So we’re hearing a lot of noise about cryptocurrency initial coin offerings (ICOs). But with so much new flow, can the supply support the demand? In recent news, boxing hot-shot Floyd Money Mayweather backed the initial coin offering of Hubii. This was for an online publishing opportunity but amid all of the excitement, the ICO seems to have tired out faster than Connor McGregor in the “Fight of the Century”.
Hubii was aiming to raise $50 million during a two-week fundraising campaign but unfortunately it fell a bit short. How short did it fall? Well by our standards, very. By the time the ICO closed, it had only raised about seven million dollars. This is a fraction of what the great hype was looking to generate and certainly with a name like Mayweather, it was less than a heavyweight performance.
“We will be setting a minimum target of $5m,” they wrote in their white paper — a type of prospectus — just before the fundraising. That minimum “would still allow the team to develop some minimum viable products, but it is likely that extra funding would be needed, by more conventional venture capital routes.”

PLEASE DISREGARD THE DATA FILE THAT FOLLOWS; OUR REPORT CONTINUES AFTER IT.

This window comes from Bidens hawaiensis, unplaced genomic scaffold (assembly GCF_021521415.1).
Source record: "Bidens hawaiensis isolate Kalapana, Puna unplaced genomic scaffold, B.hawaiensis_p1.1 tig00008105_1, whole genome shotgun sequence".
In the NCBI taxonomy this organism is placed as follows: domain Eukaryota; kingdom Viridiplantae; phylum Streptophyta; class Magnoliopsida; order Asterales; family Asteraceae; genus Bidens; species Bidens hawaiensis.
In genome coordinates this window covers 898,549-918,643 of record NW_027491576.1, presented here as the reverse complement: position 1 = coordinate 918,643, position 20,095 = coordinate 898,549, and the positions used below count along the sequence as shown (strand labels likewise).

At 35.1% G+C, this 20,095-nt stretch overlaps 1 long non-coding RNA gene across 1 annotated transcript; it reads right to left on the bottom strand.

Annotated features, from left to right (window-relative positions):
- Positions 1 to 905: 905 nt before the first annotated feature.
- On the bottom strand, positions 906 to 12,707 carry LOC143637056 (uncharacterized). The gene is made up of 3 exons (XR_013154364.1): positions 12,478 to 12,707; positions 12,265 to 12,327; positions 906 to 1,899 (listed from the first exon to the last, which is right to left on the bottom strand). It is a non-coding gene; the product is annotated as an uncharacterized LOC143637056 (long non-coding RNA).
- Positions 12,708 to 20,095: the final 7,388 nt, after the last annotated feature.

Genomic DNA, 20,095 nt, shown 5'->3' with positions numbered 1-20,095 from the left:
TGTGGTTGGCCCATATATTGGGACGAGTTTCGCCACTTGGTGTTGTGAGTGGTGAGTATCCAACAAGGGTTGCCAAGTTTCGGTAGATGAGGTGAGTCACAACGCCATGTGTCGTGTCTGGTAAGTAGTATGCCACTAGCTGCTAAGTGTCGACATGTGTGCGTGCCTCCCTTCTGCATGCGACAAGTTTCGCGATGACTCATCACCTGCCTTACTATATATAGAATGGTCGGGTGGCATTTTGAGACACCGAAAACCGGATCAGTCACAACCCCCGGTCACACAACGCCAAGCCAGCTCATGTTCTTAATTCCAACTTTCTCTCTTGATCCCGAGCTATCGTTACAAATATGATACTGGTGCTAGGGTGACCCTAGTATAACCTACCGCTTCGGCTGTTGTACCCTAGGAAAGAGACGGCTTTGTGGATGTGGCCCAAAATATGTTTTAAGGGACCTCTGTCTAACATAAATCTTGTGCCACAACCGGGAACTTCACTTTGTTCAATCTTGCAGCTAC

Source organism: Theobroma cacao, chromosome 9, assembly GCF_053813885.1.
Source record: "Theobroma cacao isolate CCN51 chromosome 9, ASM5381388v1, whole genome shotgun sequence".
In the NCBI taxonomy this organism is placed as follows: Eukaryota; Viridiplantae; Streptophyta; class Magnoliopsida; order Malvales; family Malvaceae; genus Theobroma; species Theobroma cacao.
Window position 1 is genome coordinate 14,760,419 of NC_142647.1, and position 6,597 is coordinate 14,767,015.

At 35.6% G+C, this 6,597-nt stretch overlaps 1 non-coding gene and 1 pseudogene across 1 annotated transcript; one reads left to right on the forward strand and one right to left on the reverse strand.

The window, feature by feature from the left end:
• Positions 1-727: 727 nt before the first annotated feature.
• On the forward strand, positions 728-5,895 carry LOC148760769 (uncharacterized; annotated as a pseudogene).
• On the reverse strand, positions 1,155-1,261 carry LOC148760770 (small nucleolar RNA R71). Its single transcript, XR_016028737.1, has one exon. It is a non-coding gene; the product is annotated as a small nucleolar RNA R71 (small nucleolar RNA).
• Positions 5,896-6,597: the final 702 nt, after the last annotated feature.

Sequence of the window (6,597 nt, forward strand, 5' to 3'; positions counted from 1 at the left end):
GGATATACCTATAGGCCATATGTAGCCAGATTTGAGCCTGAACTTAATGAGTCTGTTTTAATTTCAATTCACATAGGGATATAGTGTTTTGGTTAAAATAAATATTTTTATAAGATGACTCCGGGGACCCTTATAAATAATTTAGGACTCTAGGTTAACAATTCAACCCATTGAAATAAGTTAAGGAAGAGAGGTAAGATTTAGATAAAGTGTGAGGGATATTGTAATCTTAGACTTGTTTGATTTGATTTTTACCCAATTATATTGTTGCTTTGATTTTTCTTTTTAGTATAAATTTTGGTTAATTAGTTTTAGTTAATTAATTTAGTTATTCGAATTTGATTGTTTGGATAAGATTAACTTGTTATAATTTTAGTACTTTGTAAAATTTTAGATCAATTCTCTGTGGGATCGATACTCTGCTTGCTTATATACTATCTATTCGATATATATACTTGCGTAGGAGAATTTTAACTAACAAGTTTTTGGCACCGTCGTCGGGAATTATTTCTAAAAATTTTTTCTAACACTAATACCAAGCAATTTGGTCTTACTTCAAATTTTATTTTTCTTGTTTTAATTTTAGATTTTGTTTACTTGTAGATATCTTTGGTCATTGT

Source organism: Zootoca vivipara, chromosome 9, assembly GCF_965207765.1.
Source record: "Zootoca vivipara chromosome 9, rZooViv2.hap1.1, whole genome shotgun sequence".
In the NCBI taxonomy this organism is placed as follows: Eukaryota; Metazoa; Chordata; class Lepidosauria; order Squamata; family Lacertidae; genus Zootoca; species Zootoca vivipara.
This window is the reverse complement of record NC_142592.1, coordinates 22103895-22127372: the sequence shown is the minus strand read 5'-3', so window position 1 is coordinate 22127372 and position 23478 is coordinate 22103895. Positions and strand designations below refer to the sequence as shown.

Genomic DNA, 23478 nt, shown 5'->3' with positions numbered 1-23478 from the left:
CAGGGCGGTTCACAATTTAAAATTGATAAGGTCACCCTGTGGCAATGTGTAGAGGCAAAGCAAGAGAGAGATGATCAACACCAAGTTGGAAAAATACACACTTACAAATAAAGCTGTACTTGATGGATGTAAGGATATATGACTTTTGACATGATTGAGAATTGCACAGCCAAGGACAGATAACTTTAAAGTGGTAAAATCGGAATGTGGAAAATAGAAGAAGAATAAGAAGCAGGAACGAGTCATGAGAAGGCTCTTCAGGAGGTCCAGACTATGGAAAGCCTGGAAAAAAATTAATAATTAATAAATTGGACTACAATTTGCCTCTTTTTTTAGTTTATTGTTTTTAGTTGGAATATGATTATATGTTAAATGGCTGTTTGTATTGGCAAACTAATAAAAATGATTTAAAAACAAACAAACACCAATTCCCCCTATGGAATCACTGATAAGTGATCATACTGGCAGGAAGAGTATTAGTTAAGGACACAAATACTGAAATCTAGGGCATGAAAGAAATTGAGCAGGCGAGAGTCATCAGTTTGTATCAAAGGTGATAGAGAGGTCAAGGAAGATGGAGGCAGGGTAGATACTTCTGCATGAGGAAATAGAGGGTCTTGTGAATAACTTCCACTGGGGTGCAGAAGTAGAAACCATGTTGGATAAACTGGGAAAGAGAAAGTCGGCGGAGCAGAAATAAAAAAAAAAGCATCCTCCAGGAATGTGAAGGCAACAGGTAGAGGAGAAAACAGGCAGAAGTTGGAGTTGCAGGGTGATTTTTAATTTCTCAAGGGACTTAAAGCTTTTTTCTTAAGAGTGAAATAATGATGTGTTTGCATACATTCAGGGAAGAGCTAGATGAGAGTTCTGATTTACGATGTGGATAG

Mayweather had taken to Twitter to help boost attention on the ICO. He’s got 7.7 million followers and his endorsement garnered additionally buzz on the heels of his “coming out of retirement” fight against UFC pro, Connor McGreggor. His tweet read, “You can call me Floyd Crypto Mayweather from now on. #HubiiNetwork #ICO starts tomorrow! Smart contracts for sports?”
He’s just one of several celebrities endorsing these IPO-like offerings. Paris Hilton made headlines recently with her own backing of another initial coin offering. The unfortunate part of these ICO’s is that they can’t just be a 3 letter business but have actual goals written out in a “white paper”. This is similar to a prospectus that a publicly traded company releases prior to a stock offering. To many, the white paper supporting the Hubii ICO was lacking in content.
But at the heart, the goal of the Hubii is to be used as a cryptocurrency to help people who produce online media — including journalists like me, authors, musicians, and the rest — get paid for their work. Hubii CEO Jacobo Toll-Messia told a reporter, “We are happy and content with our ICO…We see many individual buyers of tokens which manifests the broad distribution we are aiming for.”